- The Washington Times - Sunday, November 16, 2008

Dear Ms. Vicki,

I was born and raised in a small town in Nebraska and married my high-school sweetheart four years ago. When my husband deployed last year, I decided to stay here in Alexandria instead of going home to be with my family. I think that was where I made my mistake.

I was miserable after my husband was deployed. I tried to find a good job, but there is only so much you can do with a high school diploma. I started partying and drinking with friends. I met this guy and had an affair with him — and became pregnant. When my husband came home for a two-week visit, I acted like I became pregnant when he was home. In my heart, I knew the baby did not belong to my husband, but I guess I just hoped maybe I was wrong, and the baby would be his.

For a while, my boyfriend and I thought we wanted to be together, but when my husband came back for good, I fell in love with my husband all over again. Now we have a beautiful 4-month-old little girl. She is biracial and it is obvious my husband did not father her.

My husband has commented on how dark her skin is (she’s your complexion, Ms. Vicki). I keep telling him we have dark people in my family. He acts like he believes me, but said he wants to meet my dark family members. I’m finding myself visiting tanning salons so my daughter’s darkness will not look as obvious to my husband. I’m afraid of telling him the truth because I don’t want to lose my marriage.

I want to embrace my daughter as she is a very beautiful little baby. Ms. Vicki, I need some coaching to help me fess up. — Troubled in Alexandria

Dear Troubled,

You don’t get a child with skin like mine unless a parent is of African descent. It appears your husband knows the truth and is perhaps waiting for you to “fess up.” You said you have a beautiful daughter — for this reason, you must do the right thing and tell the truth. Would you really let her grow up wondering why her complexion is different from you and your husband’s? How do you think she would feel about who she is?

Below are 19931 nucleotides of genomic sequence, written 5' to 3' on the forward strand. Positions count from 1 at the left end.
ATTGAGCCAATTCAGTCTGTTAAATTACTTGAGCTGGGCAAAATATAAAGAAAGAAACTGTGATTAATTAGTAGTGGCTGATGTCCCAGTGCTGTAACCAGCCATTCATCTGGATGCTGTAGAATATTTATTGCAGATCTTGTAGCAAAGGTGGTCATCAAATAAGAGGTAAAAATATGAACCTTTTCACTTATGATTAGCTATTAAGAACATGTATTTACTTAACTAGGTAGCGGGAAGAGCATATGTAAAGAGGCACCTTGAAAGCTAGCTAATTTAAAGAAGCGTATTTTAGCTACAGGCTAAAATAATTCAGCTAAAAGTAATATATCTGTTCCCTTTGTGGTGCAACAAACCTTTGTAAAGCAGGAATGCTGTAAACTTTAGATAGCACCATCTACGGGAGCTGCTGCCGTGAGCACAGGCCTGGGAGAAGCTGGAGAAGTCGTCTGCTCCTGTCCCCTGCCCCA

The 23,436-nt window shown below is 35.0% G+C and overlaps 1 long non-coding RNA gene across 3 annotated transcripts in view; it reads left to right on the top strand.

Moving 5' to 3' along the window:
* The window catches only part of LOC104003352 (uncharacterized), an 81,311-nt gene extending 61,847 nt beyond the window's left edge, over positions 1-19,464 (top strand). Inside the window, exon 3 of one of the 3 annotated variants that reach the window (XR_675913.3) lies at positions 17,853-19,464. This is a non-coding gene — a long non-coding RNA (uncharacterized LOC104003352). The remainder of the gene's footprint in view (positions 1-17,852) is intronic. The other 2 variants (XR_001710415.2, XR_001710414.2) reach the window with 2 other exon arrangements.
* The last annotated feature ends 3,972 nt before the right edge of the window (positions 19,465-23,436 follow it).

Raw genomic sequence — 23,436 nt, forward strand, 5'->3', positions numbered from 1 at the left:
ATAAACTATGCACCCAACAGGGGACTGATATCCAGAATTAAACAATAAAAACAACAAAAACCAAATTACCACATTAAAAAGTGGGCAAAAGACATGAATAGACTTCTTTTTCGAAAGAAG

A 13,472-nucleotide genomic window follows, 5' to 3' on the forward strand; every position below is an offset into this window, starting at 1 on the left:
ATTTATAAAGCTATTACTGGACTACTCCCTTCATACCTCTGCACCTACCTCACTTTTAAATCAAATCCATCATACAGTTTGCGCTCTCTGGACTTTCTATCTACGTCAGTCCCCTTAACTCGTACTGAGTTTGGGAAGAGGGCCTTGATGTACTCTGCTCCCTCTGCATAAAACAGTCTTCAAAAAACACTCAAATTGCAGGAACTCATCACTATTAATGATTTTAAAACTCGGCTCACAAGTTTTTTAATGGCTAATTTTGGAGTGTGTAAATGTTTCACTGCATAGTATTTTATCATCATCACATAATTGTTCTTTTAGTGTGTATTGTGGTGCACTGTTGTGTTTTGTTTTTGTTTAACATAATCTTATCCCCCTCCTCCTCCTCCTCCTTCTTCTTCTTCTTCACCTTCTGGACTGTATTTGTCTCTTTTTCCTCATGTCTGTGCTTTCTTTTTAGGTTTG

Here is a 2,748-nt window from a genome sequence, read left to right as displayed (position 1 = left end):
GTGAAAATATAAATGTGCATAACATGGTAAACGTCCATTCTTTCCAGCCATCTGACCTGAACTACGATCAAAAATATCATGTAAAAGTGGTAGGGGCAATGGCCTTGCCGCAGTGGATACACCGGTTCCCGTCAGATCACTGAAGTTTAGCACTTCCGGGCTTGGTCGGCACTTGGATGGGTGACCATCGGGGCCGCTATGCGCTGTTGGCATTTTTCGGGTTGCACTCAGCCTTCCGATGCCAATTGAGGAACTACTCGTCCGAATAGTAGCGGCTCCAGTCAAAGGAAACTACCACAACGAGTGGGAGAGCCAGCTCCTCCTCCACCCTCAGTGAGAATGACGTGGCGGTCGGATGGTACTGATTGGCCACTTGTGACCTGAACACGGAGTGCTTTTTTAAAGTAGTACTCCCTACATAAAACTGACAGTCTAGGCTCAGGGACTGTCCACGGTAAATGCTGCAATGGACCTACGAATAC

I remember going through the school years and how peers could always find some reason to tease people. I was called “giraffe girl” for a while because I was taller than most of the boys. Then I became “Frankenstein girl,” “black girl,” “the girl with the big nose,” “big lips,” etc. Here’s my point. I never let those things validate who I was. Why? I knew who I was. I came from parents who were tall and dark with big facial features — all of which were beautiful. Even today when I look in the mirror, I love what I see. Your daughter needs the same.

I’m not sure what’s going to happen with your marriage. I’m not sure your husband will be willing to stay with you and raise a child who does not biologically belong to him. But you must tell the truth and let him decide.

My last advice is to tell you to learn more about who you really are. Your husband was deployed and you were lonely. You (in my opinion) wanted to walk on the wild side for a while. If you are ever in the same situation — i.e., your husband is deployed — would you choose the same actions or would you choose good, pro-social activities such as continuing your education, participating in esteem-building hobbies or finding employment (even if it pays minimum wage)?

Again, this has a lot to do with you and the choices you made. I’m not trying to be judgmental or condescending. I’m just saying you have to do the right thing for your daughter. Keep in touch and let me know when you finally confess the truth.

Vicki Johnson is a licensed clinical social worker, military spouse and mother of three. Her column runs in The Washington Times on Thursdays and Sundays. Contact her at [email protected]



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